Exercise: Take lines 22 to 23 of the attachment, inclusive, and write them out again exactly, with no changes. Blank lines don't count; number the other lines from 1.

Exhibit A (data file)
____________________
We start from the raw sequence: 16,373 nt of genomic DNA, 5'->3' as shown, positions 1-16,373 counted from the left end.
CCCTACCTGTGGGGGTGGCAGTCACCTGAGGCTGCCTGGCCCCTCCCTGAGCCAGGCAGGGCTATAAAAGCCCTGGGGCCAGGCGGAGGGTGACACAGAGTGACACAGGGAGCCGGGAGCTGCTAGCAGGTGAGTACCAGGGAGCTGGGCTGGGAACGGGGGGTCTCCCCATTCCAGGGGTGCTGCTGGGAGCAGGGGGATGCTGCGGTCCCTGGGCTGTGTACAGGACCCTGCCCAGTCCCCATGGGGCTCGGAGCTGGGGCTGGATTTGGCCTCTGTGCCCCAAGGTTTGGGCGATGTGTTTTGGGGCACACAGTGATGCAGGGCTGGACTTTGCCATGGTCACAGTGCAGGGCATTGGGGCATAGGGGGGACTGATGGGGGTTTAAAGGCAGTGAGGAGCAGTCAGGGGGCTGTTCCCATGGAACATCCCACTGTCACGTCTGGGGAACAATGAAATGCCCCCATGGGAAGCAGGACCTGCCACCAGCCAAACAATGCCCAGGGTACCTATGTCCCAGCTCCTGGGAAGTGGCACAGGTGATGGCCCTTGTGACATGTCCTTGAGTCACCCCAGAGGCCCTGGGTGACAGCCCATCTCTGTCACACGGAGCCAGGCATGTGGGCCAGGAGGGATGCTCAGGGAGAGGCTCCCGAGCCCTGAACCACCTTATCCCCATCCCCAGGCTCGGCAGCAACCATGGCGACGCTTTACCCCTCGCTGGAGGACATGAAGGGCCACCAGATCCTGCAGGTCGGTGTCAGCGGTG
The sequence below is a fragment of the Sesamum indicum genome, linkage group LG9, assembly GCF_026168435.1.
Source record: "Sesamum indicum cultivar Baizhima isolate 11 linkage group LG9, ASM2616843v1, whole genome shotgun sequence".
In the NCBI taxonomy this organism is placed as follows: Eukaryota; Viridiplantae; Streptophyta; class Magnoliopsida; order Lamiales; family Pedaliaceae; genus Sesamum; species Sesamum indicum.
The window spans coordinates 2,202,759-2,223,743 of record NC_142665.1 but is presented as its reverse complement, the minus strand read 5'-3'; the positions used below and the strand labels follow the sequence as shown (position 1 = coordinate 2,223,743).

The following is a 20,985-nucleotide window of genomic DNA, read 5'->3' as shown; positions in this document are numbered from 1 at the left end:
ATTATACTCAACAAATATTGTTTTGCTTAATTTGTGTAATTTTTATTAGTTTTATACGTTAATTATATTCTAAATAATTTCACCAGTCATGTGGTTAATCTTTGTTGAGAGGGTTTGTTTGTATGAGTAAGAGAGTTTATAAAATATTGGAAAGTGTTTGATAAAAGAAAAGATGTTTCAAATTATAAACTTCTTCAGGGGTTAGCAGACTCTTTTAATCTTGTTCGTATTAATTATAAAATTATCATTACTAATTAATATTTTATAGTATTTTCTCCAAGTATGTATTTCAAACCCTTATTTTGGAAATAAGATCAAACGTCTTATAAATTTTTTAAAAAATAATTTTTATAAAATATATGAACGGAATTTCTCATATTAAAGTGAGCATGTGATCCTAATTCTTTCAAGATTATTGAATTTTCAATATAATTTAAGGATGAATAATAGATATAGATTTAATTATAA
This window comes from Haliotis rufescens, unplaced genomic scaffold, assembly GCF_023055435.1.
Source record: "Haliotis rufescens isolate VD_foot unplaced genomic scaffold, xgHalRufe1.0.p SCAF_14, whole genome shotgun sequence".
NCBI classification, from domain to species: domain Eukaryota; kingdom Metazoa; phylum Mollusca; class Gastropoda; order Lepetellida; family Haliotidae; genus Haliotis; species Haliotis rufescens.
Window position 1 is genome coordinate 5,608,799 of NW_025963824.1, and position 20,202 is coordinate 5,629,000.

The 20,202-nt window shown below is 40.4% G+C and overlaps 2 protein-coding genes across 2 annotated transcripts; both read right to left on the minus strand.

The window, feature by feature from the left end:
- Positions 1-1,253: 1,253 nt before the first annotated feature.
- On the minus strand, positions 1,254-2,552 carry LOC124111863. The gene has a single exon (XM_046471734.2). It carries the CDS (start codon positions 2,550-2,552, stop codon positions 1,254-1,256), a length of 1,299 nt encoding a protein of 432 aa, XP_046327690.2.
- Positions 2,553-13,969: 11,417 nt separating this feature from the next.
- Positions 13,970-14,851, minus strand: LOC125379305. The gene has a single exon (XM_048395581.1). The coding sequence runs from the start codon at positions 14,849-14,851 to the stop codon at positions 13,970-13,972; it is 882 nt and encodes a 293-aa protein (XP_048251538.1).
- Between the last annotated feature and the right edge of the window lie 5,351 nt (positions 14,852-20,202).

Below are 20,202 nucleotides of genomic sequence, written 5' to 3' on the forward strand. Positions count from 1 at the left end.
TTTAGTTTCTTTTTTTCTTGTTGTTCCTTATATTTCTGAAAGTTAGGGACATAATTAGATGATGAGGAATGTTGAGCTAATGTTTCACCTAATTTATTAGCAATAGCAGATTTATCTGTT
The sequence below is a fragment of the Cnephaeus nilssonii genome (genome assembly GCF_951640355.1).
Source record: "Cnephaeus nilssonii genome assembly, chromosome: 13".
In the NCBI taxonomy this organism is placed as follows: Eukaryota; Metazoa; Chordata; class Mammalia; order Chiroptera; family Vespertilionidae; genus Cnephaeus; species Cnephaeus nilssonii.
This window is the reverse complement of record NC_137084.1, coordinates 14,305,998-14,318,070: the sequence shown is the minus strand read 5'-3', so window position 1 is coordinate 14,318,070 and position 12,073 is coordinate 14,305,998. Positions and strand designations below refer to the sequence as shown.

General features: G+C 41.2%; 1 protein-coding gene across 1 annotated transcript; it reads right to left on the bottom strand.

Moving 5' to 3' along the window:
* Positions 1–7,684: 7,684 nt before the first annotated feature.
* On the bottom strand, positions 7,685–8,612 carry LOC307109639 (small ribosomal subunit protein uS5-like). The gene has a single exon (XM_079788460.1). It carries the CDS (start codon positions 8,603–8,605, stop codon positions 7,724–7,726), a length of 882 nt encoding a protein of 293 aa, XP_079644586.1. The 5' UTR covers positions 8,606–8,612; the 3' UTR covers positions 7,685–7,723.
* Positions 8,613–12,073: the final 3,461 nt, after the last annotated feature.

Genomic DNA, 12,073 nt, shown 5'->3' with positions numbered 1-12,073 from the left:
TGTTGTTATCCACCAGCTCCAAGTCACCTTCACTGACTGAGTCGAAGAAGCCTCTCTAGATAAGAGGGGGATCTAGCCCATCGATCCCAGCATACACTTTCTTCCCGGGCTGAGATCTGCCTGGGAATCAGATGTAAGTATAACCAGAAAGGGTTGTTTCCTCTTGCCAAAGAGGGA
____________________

The sequence below is a fragment of the Cnephaeus nilssonii genome (genome assembly GCF_951640355.1).
Source record: "Cnephaeus nilssonii genome assembly, chromosome: 13".